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Ross 508 b: What We Can Learn from a Red Dwarf Super-Earth

The discovery of a super-Earth around the M-dwarf Ross 508 gives us an interesting new world close to, if not sometimes within, the inner edge of the star’s habitable zone. This is noteworthy not simply because of the inherent interest of the planet, but because the method used to detect it was Doppler spectroscopy. In other words, radial velocity methods in which we study shifts in the spectrum of the star are here being applied to a late M-dwarf that emits most of its energies in the near-infrared (NIR).

I usually think about transits in relation to M-dwarf planets, because our space-based observatories, from CoRoT to Kepler and now TESS, have demonstrated the power of these techniques in finding exoplanets. M-dwarfs are made to order for transits because they’re small enough to offer deep transits – the signature of the planet in the star’s lightcurve is more pronounced than a transit across a larger star.

From a radial velocity perspective, planets in an M-dwarf habitable zone orbit the star closely, making for a strong RV signal if we can detect it. But there are limitations to both methods: Transit searches have clustered around younger red dwarfs that are relatively more massive. In terms of radial velocity, most exoplanet surveys have employed optical CCDs, whereas older, more evolved M-dwarfs are brighter in the near-infrared (NIR). From an exoplanet perspective, then, it can be said that cool late M-dwarfs remain largely unexplored terrain, a situation that is now being addressed.

What is needed for this kind of work is a spectrograph specifically designed for NIR wavelengths, and in fact NIR spectrographs have begun to appear, some of which involve projects we’ve looked at here, as for example CARMENES (Calar Alto high-Resolution search for M dwarfs with Exoearths with Near-infrared and optical Echelle Spectrographs). Other such projects, like SPIROU (SPectropolarimetre InfraROUge) and HPF (Habitable Planet Finder) also employ NIR spectrographs.

The most famous of the M-dwarf planets is, of course, Proxima Centauri b, found by the team led by Guillem Anglada-Escudé using visible light spectroscopy, but M-dwarfs with temperatures below the roughly 3000 K of Proxima Centauri, which are considered late-type M-dwarfs, have not been systematically searched for planets.

Consider this: Seen from 30 light years out, the Sun is a 5th magnitude object in visible light, but a 3rd magnitude target in infrared. A late-type red dwarf comes in at around 19th magnitude in visible light, but brightens to 11th magnitude in the infrared. We’ve found dozens of exoplanets around stars with effective temperature higher than 3,000 K, but only a handful around cooler M-dwarfs. The authors of the discovery paper on Ross 508 b are not exaggerating when they describe the detection of planets around such stars using high-precision radial velocity methods as “a frontier in exoplanet exploration.” Their paper serves as a helpful introduction to NIR spectroscopy.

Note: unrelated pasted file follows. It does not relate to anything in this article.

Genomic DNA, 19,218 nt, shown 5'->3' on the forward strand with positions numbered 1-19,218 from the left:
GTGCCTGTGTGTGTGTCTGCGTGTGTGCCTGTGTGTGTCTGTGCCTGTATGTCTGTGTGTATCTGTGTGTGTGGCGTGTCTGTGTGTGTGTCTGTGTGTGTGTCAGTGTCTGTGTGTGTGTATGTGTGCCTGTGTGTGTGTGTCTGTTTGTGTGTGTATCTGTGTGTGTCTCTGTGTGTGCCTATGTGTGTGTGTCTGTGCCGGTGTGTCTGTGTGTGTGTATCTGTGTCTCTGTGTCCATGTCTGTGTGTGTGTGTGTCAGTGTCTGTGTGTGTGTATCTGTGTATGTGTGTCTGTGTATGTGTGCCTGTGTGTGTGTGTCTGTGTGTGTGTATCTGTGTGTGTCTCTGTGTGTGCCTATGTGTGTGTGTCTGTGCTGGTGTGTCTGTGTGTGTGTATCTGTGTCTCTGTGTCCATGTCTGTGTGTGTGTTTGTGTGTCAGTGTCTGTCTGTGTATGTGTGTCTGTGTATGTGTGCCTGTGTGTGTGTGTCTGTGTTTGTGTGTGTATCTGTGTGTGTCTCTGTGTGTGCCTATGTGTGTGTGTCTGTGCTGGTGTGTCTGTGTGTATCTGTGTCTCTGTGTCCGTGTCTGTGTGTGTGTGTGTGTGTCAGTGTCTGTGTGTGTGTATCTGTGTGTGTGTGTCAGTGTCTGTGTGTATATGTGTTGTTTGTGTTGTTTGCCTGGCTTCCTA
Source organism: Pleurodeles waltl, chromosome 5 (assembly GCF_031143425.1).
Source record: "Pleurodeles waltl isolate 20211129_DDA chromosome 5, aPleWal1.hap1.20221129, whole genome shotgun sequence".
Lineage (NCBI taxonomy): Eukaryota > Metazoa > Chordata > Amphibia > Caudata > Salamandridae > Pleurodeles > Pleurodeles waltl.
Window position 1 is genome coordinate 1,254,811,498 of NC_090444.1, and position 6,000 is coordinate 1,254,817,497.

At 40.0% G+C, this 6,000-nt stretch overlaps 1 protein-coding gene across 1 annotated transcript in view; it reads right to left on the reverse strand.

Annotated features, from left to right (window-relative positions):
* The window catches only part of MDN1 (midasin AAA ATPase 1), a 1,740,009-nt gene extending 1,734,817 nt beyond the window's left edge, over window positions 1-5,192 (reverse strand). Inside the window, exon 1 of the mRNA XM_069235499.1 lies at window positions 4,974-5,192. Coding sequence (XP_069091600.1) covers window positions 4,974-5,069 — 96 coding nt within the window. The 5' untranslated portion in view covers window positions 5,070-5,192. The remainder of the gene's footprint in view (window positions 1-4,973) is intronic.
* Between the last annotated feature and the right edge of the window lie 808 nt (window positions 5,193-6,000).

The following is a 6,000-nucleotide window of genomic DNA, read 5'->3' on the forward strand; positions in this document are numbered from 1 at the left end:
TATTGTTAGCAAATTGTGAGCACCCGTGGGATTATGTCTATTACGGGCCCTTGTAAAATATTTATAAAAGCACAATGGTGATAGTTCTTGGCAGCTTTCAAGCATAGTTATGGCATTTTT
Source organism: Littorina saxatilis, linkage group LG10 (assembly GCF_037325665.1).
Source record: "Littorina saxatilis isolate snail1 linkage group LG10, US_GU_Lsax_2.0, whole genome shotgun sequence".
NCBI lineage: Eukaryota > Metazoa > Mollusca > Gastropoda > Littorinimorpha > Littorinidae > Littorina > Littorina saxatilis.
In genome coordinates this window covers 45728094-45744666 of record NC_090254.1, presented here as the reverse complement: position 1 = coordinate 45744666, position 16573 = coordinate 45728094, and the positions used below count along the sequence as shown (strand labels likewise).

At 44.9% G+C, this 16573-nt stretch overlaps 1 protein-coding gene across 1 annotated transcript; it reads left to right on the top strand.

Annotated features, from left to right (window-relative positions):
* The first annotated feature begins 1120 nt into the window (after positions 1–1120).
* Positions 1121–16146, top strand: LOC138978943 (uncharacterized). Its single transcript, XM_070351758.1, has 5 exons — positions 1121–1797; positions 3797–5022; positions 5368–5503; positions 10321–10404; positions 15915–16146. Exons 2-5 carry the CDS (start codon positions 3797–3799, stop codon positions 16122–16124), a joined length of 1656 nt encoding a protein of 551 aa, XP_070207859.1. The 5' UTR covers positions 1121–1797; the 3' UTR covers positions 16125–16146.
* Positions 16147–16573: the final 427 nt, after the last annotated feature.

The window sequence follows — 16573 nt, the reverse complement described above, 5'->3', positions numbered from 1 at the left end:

The team, led by Hiroki Harakawa (NAOJ Subaru Telescope, Hawaii), reports on the Ross 508 work as the beginning of a campaign exploring low-temperature stars with the Subaru Telescope IRD (InfraRed Doppler) instrument, which the Astrobiology Center of Japan, where it was developed, describes as the first high-precision infrared spectrograph for 8-meter class telescopes. The observing program now underway is the IRD Subaru Strategic Program (IRD-SSP), which began in 2019 and scans late-type M-dwarfs. Stable red dwarfs with low surface activity are the targets.

Radial velocity is the detection of stellar wobbles that can be indicated in several ways, making finding planets a matter of excluding false-positives as much as locating candidates. Because M-dwarfs are prone to violent flare activity, they’re problematic thanks to the changes in surface brightness they produce. A false planetary signature like this has to be extracted and then subtracted from the signature of a possible planet. Ross 508 b holds up to the scrutiny, indicating a minimum mass about four times that of Earth at an average distance of 0.05 AU from the star.

There are indications that the planet’s orbit is elliptical, with an orbital period of about 11 days, part of which may include crossing into and back out of the habitable zone. An interesting consequence of studying late-type M-dwarfs is that their presumed lower levels of flare activity may offer a planetary environment more conducive for life than their younger cousins, with a surface less frequently bathed in flare-induced radiation. I hasten to add that this is a tentative conclusion still the subject of active study.